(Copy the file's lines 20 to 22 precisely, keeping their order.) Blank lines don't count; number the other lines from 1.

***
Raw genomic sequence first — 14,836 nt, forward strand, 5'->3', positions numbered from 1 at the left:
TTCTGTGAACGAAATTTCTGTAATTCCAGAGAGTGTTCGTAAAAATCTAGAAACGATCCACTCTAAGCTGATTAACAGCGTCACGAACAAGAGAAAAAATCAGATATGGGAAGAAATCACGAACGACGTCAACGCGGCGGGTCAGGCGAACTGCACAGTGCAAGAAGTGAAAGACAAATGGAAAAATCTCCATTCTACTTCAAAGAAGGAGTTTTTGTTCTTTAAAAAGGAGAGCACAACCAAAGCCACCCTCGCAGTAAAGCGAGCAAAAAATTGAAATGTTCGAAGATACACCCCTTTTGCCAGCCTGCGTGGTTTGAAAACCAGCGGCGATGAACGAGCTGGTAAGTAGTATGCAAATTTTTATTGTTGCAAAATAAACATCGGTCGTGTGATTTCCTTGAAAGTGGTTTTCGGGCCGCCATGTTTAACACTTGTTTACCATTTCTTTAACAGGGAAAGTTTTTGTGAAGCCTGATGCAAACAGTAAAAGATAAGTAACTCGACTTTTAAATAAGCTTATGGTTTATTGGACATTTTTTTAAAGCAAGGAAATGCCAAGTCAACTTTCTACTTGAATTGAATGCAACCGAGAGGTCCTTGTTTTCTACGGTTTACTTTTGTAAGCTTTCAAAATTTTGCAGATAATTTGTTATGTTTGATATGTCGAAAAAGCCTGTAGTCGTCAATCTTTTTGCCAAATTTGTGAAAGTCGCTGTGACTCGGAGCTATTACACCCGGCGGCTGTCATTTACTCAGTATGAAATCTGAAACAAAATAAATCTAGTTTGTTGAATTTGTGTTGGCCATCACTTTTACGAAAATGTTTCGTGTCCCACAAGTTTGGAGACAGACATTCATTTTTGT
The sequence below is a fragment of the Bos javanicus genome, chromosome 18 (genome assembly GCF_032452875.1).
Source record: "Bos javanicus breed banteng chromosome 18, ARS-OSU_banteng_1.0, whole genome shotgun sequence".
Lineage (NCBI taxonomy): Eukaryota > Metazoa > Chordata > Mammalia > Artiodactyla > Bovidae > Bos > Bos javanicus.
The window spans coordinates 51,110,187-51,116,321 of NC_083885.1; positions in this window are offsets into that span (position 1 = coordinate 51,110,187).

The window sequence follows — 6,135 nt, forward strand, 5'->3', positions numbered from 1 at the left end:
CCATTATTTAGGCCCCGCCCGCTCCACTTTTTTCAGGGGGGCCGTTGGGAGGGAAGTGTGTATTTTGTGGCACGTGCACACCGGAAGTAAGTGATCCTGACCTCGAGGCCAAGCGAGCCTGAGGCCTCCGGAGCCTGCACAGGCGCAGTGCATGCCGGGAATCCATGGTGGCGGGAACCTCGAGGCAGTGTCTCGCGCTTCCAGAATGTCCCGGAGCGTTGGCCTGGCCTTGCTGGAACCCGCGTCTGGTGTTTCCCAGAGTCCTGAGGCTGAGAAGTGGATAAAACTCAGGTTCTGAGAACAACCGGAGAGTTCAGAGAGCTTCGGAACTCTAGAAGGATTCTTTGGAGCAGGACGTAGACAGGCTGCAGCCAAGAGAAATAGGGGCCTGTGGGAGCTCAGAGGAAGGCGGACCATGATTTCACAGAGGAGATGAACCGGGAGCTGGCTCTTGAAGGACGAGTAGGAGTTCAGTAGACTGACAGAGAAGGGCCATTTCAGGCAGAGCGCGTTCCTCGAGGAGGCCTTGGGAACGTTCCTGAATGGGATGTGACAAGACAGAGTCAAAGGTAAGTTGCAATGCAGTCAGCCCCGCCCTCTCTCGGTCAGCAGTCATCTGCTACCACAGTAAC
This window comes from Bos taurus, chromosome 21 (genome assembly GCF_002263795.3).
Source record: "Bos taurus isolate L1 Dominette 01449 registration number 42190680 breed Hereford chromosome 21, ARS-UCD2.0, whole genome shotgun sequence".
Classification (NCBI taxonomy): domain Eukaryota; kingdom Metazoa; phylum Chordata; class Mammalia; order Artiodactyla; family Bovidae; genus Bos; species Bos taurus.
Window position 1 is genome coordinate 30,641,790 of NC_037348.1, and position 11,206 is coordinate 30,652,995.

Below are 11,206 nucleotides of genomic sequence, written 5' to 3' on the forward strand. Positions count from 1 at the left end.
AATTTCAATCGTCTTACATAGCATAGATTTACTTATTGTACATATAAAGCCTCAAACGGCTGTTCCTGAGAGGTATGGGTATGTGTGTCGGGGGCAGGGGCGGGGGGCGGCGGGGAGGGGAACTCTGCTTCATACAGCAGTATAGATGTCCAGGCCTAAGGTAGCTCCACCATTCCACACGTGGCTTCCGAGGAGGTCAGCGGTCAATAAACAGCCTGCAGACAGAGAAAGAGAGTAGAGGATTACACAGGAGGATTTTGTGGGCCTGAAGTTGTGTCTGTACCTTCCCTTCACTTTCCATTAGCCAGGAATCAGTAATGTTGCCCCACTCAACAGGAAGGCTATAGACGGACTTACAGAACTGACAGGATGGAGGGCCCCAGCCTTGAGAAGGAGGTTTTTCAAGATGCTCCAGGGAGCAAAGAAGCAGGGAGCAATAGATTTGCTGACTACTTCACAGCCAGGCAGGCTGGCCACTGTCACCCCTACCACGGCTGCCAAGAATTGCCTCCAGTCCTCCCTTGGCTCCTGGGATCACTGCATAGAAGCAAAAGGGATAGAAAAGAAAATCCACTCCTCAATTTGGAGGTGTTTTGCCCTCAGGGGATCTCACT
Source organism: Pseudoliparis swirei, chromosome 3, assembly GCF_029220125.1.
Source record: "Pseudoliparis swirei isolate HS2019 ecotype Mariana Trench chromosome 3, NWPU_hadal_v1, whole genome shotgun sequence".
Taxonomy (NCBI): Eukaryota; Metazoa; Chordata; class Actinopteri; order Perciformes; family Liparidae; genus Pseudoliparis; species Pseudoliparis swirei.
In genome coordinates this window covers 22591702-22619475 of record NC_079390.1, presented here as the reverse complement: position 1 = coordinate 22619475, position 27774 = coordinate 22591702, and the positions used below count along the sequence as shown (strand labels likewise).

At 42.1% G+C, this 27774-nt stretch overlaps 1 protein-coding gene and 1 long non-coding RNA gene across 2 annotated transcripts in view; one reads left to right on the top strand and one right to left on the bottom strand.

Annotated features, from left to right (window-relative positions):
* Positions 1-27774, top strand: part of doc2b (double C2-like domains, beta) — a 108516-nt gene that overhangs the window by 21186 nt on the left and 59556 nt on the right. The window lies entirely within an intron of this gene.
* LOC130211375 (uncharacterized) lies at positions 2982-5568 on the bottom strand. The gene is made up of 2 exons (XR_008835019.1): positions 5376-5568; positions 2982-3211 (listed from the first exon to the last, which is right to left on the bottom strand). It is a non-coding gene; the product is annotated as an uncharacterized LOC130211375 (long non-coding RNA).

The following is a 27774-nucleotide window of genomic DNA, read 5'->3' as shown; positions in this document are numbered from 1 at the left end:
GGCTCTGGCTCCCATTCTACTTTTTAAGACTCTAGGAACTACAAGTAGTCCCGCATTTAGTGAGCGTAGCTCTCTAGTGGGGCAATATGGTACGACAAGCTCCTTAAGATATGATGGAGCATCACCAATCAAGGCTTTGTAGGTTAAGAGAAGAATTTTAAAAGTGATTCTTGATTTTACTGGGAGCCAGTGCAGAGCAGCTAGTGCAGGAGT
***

Annotated features, from left to right (window-relative positions):
* Positions 1-27774, top strand: part of doc2b (double C2-like domains, beta) — a 108516-nt gene that overhangs the window by 21186 nt on the left and 59556 nt on the right. The window lies entirely within an intron of this gene.
* LOC130211375 (uncharacterized) lies at positions 2982-5568 on the bottom strand. The gene is made up of 2 exons (XR_008835019.1): positions 5376-5568; positions 2982-3211 (listed from the first exon to the last, which is right to left on the bottom strand). It is a non-coding gene; the product is annotated as an uncharacterized LOC130211375 (long non-coding RNA).